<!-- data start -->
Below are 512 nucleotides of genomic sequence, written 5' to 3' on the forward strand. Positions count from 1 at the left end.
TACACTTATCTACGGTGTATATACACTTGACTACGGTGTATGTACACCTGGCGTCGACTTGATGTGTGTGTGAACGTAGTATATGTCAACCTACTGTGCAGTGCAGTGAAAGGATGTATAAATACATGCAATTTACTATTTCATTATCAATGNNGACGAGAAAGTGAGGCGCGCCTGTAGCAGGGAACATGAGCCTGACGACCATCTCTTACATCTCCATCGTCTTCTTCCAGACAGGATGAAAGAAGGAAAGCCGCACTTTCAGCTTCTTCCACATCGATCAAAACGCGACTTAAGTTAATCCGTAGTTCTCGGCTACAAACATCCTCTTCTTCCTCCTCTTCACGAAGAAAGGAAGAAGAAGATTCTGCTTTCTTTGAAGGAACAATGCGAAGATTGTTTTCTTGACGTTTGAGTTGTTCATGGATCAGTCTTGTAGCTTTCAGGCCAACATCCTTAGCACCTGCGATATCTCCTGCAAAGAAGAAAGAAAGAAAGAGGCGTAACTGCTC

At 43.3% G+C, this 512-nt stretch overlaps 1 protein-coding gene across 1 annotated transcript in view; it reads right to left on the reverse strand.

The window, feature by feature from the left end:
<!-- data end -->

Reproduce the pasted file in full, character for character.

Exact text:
Below are 512 nucleotides of genomic sequence, written 5' to 3' on the forward strand. Positions count from 1 at the left end.
TACACTTATCTACGGTGTATATACACTTGACTACGGTGTATGTACACCTGGCGTCGACTTGATGTGTGTGTGAACGTAGTATATGTCAACCTACTGTGCAGTGCAGTGAAAGGATGTATAAATACATGCAATTTACTATTTCATTATCAATGNNGACGAGAAAGTGAGGCGCGCCTGTAGCAGGGAACATGAGCCTGACGACCATCTCTTACATCTCCATCGTCTTCTTCCAGACAGGATGAAAGAAGGAAAGCCGCACTTTCAGCTTCTTCCACATCGATCAAAACGCGACTTAAGTTAATCCGTAGTTCTCGGCTACAAACATCCTCTTCTTCCTCCTCTTCACGAAGAAAGGAAGAAGAAGATTCTGCTTTCTTTGAAGGAACAATGCGAAGATTGTTTTCTTGACGTTTGAGTTGTTCATGGATCAGTCTTGTAGCTTTCAGGCCAACATCCTTAGCACCTGCGATATCTCCTGCAAAGAAGAAAGAAAGAAAGAGGCGTAACTGCTC

At 43.3% G+C, this 512-nt stretch overlaps 1 protein-coding gene across 1 annotated transcript in view; it reads right to left on the reverse strand.

The window, feature by feature from the left end: